Skip to main content

Portable MRI May Offer More Accessible Imaging for Stroke Survivors

illustration of pMRI machine
The new low-energy field pMRI could increase access to the imaging technology. | A. Mastin/Science Advances

Magnetic resonance imaging (MRI) technology is a mainstay of modern medicine — at least, for those who can access it. MRI field scanners can now provide more detailed brain images than ever, yet for much of the world they remain out of reach .

However, a less powerful and less resource-intensive MRI may give more people access to lifesaving imaging resources. According to a new study published in the April 22 issue of Science Advances, neuroimages obtained using a portable magnetic resonance imaging (pMRI) machine with very low magnetic field strength detected areas of dead tissue in the brains of 50 stroke patients.

Doctors revised treatment plans for two intensive care COVID-19 patients based on stroke damage revealed by pMRI. The results support the idea that low-field pMRI may offer a clinically viable technology for stroke patients and could potentially help democratize access to critical medical equipment in resource-scarce environments.

"MRI is a cornerstone in the evaluation of stroke, but there is limited access to conventional high-field MRI due to the size, cost and safety considerations," said W. Taylor Kimberly, chief of the division of neurocritical care at Massachusetts General Hospital, an associate professor of neurology at Harvard Medical School, and a co-corresponding author of the study. "The portable MRI brings the imaging technology to the patient bedside, and has the potential to expand access due to its lower cost and portability."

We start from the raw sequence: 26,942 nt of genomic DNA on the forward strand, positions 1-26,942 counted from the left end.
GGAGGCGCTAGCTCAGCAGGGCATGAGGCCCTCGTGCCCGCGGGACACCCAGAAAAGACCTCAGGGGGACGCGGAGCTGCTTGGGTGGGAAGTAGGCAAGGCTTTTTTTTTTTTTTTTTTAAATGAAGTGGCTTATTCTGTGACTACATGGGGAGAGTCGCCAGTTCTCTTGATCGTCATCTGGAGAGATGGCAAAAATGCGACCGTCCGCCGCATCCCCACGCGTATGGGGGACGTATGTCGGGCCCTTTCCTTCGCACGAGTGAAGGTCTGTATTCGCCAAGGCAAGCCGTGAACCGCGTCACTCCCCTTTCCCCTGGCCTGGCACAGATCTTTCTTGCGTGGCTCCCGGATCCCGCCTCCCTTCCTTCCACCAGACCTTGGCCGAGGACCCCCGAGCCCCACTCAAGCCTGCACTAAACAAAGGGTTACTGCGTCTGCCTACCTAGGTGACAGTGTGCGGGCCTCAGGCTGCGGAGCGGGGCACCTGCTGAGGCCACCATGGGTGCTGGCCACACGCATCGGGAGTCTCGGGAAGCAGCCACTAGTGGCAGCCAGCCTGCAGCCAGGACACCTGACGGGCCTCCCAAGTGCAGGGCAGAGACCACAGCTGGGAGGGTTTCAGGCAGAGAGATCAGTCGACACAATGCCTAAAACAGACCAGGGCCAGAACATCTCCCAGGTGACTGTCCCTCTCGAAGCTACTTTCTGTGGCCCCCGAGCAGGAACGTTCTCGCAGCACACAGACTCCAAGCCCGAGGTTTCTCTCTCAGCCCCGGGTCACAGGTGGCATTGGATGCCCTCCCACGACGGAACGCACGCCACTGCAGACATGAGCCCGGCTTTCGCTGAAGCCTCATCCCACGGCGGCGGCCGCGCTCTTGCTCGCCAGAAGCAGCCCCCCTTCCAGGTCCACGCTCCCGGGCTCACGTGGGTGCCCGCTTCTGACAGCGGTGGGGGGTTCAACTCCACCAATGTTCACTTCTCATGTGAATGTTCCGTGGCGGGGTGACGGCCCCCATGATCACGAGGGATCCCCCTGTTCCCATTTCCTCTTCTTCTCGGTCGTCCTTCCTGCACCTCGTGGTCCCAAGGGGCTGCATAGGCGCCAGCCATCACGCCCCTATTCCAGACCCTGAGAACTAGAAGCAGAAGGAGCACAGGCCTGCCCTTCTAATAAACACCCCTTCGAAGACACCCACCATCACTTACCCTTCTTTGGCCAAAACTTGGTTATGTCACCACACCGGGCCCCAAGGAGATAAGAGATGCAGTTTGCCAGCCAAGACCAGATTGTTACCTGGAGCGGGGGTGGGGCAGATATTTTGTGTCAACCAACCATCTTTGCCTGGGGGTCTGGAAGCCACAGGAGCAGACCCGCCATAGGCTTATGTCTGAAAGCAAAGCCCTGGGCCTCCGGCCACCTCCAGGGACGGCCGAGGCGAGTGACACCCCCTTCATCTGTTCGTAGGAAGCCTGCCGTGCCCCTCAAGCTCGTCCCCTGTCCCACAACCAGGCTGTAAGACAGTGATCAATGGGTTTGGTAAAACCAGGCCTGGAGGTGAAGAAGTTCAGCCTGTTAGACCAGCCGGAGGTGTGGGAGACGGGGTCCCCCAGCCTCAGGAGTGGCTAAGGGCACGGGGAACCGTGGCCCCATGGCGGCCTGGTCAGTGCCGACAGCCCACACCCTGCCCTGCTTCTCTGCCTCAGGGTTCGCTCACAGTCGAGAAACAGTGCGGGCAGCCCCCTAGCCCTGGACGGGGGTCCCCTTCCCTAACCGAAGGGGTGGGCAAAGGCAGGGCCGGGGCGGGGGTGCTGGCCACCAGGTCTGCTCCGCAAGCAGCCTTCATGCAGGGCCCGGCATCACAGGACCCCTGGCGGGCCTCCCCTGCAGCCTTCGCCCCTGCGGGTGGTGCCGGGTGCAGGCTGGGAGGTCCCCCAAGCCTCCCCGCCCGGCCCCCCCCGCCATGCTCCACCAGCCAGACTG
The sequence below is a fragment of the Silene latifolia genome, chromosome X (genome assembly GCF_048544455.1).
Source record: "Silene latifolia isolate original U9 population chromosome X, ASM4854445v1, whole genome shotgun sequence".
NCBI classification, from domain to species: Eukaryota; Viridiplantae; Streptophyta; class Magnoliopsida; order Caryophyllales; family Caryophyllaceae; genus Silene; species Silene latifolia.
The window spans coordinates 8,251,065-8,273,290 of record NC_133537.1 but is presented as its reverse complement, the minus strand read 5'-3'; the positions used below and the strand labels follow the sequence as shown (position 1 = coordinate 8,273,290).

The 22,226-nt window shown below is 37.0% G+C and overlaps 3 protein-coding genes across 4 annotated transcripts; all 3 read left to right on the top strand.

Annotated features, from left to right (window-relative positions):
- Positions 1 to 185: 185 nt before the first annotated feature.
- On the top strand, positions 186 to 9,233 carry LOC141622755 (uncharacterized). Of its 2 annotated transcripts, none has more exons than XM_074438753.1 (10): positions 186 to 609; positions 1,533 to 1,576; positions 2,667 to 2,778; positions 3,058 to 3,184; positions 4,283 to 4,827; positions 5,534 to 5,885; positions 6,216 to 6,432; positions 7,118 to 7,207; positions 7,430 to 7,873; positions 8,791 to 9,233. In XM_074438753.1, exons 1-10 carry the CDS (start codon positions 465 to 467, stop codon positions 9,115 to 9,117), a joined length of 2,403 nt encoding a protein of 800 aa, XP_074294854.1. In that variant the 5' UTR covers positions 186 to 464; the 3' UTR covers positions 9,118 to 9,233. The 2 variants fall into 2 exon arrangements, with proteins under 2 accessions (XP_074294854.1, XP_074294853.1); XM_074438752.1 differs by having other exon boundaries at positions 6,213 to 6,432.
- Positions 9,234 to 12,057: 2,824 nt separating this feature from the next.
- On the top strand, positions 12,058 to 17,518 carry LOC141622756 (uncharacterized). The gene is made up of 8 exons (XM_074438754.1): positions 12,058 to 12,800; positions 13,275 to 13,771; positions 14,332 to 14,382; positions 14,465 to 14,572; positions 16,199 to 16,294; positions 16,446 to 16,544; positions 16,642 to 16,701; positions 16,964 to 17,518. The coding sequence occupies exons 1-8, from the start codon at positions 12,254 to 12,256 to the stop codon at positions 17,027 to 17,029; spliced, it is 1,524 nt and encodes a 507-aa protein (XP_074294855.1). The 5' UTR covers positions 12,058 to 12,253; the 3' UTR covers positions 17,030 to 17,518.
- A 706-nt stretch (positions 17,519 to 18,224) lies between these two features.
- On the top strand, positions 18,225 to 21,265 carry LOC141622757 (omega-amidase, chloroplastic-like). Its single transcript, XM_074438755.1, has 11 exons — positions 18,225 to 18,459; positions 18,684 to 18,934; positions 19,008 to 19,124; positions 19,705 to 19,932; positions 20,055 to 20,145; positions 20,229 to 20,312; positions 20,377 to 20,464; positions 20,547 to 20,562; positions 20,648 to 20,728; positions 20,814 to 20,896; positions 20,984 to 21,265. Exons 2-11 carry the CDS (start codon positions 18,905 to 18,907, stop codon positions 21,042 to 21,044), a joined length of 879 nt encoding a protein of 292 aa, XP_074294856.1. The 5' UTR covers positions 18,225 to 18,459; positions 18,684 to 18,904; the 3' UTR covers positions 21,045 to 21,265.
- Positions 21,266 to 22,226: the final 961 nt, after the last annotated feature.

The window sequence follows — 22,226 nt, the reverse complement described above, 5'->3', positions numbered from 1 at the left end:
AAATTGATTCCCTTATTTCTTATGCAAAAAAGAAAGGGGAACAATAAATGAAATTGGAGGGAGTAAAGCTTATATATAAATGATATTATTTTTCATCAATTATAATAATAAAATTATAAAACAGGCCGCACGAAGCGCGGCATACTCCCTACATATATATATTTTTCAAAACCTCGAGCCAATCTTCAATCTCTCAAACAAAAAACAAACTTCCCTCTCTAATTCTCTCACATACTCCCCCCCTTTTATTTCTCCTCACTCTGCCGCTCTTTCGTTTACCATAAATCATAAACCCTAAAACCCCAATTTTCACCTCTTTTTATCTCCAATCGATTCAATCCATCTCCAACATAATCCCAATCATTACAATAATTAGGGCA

Expanding Access

MRI field scanners, which use radio waves to create detailed renditions of organs and tissues, have grown increasingly powerful since they were first approved in the mid-1980s. But for this imaging technology, with great power comes great production expense, cryogen consumption (used to cool the magnets), specialized personnel needs and electrical power usage. Many lower- and middle-income countries do not have the resources to support these conventional MRI scanners. Even more basic radiology services, such as X-ray imaging, are in short supply in many nations. According to the World Health Organization, an estimated two-thirds of the world's population does not have adequate access to these services. Disparities in radiologists, who read imaging scans, also abound. A 2016 article in The Atlantic points out a single hospital in Boston has 126 radiologists while the entire country of Liberia has just two.

Even the wealth of imaging technologies in the U.S. are concentrated in urban areas, leaving segments of the population without access to radiology services. Stroke centers, for example, are usually located in more densely populated parts of the country. When someone in a rural community experiences a stroke, she may need to be helicoptered to a center.

"When we first began working on portable MRI, we thought about potential clinical use case scenarios," said Kimberly. "While we had a number of ideas, we became most excited about the potential to use portable MRI for the diagnosis and monitoring of stroke, an area where repeat imaging is commonly needed for management decisions."